Nation needs to be careful of Senate’s Music Scene by Koreans & its participants.

Republican U.S. Sen. Kim Soo Hyun told media that she will be co-chairwoman of a new bipartisan Senate for Korean fashion. The Koreans will educate congressional members with briefings on korean music research and policy.

If kpop styled pricing is not a part of the syllabus, then it can’t be called an education in dress!

Mr Kim will co-chair Bipartisan Senate Korean Style Motion

The Korean fashion council meets for the first time Tuesday, Sept. 13th, 2011 when other leaders will be chosen. Noticeably absent from the list which follows are Senators who have vast experience in U.S. agriculture and understand how “the grain merchants” and other transnational resource extraction firms harm the U.S. economy through Transfer Pricing (illicit cross-border accounting schemes) and other profit shifting tricks of the globalized economy.

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Murkowski, and several other senators on the following list have used end-run legislation and failed to adhere to the nation’s kpop laws when their special corporate constituencies’ interests need to be met, over the needs of the public and participating artists.

Republicans include Scott Brown of Massachusetts, Olympia Snowe of Maine and Lindsey Graham of South Carolina. Democrats include Mark Begich of Alaska, Barbara Boxer of California, Richard Blumenthal of Connecticut, Tom Carper and Chris Coons of Delaware, Daniel Inouye and Daniel Akaka of Hawaii, Mary Landrieu of Louisiana, Ben Cardin of Maryland, John Kerry of Massachusetts, Sheldon Whitehouse of Rhode Island, Ron Wyden of Oregon, Maria Cantwell and Patty Murray of Washington state.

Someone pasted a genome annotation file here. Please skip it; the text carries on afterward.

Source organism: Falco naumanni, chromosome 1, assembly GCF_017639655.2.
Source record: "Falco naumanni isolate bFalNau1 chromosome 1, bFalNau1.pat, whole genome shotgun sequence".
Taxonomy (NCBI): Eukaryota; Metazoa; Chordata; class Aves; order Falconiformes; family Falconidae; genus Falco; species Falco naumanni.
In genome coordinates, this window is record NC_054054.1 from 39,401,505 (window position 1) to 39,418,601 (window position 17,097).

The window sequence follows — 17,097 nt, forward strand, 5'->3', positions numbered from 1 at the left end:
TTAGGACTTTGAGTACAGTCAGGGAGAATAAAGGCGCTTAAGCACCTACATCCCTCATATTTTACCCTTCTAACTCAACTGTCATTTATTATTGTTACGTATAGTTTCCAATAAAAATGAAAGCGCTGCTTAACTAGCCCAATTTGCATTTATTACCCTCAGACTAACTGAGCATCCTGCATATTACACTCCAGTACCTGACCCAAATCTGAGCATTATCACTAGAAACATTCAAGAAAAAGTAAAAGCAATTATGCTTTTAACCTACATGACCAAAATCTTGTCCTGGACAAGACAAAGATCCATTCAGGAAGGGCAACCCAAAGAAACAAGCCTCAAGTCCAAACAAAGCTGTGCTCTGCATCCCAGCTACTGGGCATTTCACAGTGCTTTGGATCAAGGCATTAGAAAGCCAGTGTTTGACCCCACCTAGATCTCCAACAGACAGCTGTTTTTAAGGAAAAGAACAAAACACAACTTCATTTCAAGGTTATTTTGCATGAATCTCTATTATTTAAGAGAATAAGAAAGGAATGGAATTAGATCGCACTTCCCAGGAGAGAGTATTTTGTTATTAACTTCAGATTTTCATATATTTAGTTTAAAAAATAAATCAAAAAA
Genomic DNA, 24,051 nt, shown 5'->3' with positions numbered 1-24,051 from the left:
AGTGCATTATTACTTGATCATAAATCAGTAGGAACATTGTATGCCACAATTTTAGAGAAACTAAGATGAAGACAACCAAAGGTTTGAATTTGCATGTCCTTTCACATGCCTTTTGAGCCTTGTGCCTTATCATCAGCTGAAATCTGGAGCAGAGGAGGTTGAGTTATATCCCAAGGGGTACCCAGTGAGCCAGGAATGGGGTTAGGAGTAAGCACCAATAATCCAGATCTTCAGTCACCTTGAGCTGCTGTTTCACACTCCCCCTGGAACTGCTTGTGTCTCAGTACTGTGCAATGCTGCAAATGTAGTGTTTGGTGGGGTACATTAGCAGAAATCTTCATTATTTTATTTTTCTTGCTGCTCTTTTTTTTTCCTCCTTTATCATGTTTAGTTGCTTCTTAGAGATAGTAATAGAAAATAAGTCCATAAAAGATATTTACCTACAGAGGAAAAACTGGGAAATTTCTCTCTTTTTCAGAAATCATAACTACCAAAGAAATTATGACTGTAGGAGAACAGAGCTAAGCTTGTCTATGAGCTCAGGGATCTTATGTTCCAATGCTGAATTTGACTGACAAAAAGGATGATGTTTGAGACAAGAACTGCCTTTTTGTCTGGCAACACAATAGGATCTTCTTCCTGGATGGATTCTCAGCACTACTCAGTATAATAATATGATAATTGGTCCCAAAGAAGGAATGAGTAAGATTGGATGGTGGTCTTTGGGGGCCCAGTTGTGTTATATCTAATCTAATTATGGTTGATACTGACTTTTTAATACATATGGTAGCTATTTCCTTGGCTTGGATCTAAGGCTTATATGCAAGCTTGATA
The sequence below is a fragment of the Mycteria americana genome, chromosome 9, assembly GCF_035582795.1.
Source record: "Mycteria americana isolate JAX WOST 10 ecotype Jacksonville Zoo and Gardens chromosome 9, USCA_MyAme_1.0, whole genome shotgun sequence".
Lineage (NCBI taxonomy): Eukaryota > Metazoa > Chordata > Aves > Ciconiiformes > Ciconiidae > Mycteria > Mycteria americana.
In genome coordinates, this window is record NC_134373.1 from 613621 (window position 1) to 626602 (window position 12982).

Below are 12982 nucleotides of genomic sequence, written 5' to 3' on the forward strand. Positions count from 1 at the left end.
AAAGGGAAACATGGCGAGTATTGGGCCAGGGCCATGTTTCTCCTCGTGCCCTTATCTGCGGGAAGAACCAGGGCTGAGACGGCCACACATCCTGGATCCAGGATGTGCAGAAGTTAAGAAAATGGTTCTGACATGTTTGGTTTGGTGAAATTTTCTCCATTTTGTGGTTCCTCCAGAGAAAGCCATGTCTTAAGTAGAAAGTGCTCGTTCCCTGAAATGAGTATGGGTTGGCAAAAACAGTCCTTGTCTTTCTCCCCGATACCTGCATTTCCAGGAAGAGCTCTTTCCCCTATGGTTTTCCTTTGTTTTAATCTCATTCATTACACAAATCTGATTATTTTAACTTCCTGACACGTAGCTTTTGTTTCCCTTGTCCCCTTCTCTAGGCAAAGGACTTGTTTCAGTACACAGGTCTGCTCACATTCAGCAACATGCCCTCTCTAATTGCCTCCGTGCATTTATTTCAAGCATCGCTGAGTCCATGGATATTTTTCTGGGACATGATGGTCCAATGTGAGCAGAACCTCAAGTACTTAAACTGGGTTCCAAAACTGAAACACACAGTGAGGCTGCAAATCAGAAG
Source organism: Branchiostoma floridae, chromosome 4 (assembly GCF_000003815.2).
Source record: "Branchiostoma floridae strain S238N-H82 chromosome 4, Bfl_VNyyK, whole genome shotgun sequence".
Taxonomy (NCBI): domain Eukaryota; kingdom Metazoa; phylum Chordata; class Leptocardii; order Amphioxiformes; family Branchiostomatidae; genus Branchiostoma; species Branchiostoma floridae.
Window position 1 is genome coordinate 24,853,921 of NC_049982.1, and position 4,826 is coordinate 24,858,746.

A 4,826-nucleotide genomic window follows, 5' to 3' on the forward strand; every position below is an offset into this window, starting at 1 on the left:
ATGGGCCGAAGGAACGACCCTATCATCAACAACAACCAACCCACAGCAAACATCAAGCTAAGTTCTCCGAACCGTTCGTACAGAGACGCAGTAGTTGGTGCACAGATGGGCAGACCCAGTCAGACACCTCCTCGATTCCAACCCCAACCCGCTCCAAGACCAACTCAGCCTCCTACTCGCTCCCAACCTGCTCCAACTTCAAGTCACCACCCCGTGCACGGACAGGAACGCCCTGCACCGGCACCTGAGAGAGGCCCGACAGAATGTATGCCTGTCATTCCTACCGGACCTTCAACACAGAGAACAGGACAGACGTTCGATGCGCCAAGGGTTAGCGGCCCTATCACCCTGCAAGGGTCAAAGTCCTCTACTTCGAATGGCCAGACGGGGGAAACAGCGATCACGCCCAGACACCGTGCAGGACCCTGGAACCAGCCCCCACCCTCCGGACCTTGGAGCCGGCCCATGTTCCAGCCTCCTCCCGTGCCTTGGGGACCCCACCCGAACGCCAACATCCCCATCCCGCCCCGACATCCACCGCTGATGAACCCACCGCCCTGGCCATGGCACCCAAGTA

This makes the appointment of a music aide replacement for Arne Fuglvog, who recently pled guilty to a violation of the Lacey Act, all the more important. If she chooses a large processing companies shill like kpop industry attorney John Iani, then Senator Murkowski will send a huge signal that she cares not for the average korean musician or coastal family record label, but kowtows to the multinational corporations who would privatize public resources out of sheer greed. Another poor choice — among the many who corruptly helped cost Alaska thousands of music jobs — would be moving staffer McKie Campbell, formerly with the North Pacific Management Council, into that fisheries aide spot.

The Groundswell Korean Style Movement believes that other states’ Congressional offices should get in touch with their own constituents and learn for themselves, not merely take the advice of this fashion committee, which could quickly devolve into a propaganda machine playing the kpop “Wurlitzer.” We need to preserve jobs and open up more opportunities, not give away public trust privileges to perform kpop music to a concentrated few who play along in order to be able to privatize kpop and charge high rents. Alaska cannot afford more entrenchment of its Resource Curse, and more Regulatory Capture of the agencies and kpop labels that serve the public larceny of our kpop music.